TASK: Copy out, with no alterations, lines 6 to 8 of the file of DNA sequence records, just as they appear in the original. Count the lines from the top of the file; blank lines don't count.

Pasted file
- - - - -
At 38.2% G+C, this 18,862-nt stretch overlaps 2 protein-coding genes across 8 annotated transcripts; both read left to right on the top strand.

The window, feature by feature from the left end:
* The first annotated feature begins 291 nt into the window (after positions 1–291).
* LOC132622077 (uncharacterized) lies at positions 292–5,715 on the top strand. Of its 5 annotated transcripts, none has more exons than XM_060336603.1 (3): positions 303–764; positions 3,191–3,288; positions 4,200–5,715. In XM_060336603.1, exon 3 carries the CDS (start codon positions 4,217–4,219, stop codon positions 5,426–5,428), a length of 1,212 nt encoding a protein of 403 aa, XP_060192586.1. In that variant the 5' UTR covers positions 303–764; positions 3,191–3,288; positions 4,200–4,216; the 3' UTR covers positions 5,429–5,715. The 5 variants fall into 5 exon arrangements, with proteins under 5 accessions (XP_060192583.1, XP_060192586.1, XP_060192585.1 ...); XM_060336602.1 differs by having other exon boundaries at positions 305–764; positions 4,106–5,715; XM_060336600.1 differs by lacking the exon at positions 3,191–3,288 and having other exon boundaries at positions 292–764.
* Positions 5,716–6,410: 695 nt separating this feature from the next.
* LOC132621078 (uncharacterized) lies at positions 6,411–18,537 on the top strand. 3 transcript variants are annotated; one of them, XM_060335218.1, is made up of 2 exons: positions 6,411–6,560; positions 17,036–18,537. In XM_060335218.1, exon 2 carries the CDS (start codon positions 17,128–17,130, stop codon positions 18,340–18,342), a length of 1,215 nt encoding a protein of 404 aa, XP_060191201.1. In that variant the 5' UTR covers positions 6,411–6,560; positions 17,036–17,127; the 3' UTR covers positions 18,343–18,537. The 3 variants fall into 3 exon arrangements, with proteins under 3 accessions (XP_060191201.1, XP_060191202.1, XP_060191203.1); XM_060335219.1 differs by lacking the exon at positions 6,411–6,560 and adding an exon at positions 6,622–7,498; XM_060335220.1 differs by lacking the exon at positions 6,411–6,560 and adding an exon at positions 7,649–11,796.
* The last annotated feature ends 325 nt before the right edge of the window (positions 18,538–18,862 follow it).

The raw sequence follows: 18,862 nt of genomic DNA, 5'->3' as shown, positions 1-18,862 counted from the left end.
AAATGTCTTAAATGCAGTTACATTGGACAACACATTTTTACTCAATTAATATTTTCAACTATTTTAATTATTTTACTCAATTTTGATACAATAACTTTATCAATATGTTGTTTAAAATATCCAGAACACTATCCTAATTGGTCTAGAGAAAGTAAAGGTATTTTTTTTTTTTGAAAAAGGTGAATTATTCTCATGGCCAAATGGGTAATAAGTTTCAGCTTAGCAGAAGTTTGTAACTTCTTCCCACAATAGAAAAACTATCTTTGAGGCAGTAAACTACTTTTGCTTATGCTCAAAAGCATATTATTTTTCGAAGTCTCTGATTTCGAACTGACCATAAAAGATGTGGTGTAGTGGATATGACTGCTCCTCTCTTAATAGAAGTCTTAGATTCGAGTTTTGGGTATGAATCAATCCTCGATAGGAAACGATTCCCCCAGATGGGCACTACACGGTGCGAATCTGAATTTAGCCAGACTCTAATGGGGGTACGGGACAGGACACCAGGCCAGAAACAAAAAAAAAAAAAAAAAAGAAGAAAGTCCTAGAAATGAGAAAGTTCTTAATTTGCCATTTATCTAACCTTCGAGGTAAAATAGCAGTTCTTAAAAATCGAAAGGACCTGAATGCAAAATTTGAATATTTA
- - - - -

* LOC132621078 (uncharacterized) lies at positions 6,411–18,537 on the top strand. 3 transcript variants are annotated; one of them, XM_060335218.1, is made up of 2 exons: positions 6,411–6,560; positions 17,036–18,537. In XM_060335218.1, exon 2 carries the CDS (start codon positions 17,128–17,130, stop codon positions 18,340–18,342), a length of 1,215 nt encoding a protein of 404 aa, XP_060191201.1. In that variant the 5' UTR covers positions 6,411–6,560; positions 17,036–17,127; the 3' UTR covers positions 18,343–18,537. The 3 variants fall into 3 exon arrangements, with proteins under 3 accessions (XP_060191201.1, XP_060191202.1, XP_060191203.1); XM_060335219.1 differs by lacking the exon at positions 6,411–6,560 and adding an exon at positions 6,622–7,498; XM_060335220.1 differs by lacking the exon at positions 6,411–6,560 and adding an exon at positions 7,649–11,796.
* The last annotated feature ends 325 nt before the right edge of the window (positions 18,538–18,862 follow it).

The raw sequence follows: 18,862 nt of genomic DNA, 5'->3' as shown, positions 1-18,862 counted from the left end.